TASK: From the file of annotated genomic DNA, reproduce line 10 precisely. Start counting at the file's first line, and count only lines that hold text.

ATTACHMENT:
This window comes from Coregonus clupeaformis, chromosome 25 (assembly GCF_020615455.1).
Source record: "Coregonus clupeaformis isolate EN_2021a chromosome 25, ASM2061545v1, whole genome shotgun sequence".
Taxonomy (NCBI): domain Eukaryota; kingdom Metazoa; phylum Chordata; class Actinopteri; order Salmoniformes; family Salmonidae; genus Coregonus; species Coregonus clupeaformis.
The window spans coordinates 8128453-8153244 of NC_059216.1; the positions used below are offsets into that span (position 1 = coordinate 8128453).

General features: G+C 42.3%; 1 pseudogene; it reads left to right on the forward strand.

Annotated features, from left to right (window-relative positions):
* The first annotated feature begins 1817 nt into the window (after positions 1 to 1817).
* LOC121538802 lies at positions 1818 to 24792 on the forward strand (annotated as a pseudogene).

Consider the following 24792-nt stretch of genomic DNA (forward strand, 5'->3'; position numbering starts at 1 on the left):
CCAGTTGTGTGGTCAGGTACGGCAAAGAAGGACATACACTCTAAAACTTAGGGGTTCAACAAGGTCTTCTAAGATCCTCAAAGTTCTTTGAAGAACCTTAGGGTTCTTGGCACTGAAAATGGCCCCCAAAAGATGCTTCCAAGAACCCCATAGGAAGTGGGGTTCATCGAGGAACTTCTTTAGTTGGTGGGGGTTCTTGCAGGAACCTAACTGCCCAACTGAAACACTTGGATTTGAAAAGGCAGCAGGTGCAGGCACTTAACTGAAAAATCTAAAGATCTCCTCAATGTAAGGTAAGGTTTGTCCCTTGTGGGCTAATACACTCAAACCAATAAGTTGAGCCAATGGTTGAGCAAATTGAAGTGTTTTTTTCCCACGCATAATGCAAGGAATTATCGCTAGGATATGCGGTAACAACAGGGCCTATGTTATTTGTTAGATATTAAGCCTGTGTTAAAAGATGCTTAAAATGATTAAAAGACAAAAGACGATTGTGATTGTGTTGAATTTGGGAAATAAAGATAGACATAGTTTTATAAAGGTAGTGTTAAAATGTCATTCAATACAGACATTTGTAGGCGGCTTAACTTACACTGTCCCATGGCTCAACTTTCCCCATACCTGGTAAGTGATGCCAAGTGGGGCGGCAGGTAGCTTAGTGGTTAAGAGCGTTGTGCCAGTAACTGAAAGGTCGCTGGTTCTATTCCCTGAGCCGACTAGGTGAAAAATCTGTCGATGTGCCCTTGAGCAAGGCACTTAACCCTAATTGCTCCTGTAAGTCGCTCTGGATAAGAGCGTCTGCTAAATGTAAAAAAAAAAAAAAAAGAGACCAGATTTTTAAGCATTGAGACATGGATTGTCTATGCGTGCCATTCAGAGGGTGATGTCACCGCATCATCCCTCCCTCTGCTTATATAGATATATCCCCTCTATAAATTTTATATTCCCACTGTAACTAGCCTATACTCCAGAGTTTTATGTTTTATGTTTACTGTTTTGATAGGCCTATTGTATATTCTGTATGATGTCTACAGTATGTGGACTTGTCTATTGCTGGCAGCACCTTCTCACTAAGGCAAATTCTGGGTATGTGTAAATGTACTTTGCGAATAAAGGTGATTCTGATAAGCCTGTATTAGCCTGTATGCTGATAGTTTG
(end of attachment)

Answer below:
CCAGTTGTGTGGTCAGGTACGGCAAAGAAGGACATACACTCTAAAACTTAGGGGTTCAACAAGGTCTTCTAAGATCCTCAAAGTTCTTTGAAGAACCTTAGGGTTCTTGGCACTGAAAATGGCCCCCAAAAGATGCTTCCAAGAACCCCATAGGAAGTGGGGTTCATCGAGGAACTTCTTTAGTTGGTGGGGGTTCTTGCAGGAACCTAACTGCCCAACTGAAACACTTGGATTTGAAAAGGCAGCAGGTGCAGGCACTTAACTGAAAAATCTAAAGATCTCCTCAATGTAAGGTAAGGTTTGTCCCTTGTGGGCTAATACACTCAAACCAATAAGTTGAGCCAATGGTTGAGCAAATTGAAGTGTTTTTTTCCCACGCATAATGCAAGGAATTATCGCTAGGATATGCGGTAACAACAGGGCCTATGTTATTTGTTAGATATTAAGCCTGTGTTAAAAGATGCTTAAAATGATTAAAAGACAAAAGACGATTGTGATTGTGTTGAATTTGGGAAATAAAGATAGACATAGTTTTATAAAGGTAGTGTTAAAATGTCATTCAATACAGACATTTGTAGGCGGCTTAACTTACACTGTCCCATGGCTCAACTTTCCCCATACCTGGTAAGTGATGCCAAGTGGGGCGGCAGGTAGCTTAGTGGTTAAGAGCGTTGTGCCAGTAACTGAAAGGTCGCTGGTTCTATTCCCTGAGCCGACTAGGTGAAAAATCTGTCGATGTGCCCTTGAGCAAGGCACTTAACCCTAATTGCTCCTGTAAGTCGCTCTGGATAAGAGCGTCTGCTAAATGTAAAAAAAAAAAAAAAAGAGACCAGATTTTTAAGCATTGAGACATGGATTGTCTATGCGTGCCATTCAGAGGGTGATGTCACCGCATCATCCCTCCCTCTGCTTATATAGATATATCCCCTCTATAAATTTTATATTCCCACTGTAACTAGCCTATACTCCAGAGTTTTATGTTTTATGTTTACTGTTTTGATAGGCCTATTGTATATTCTGTATGATGTCTACAGTATGTGGACTTGTCTATTGCTGGCAGCACCTTCTCACTAAGGCAAATTCTGGGTATGTGTAAATGTACTTTGCGAATAAAGGTGATTCTGATAAGCCTGTATTAGCCTGTATGCTGATAGTTTG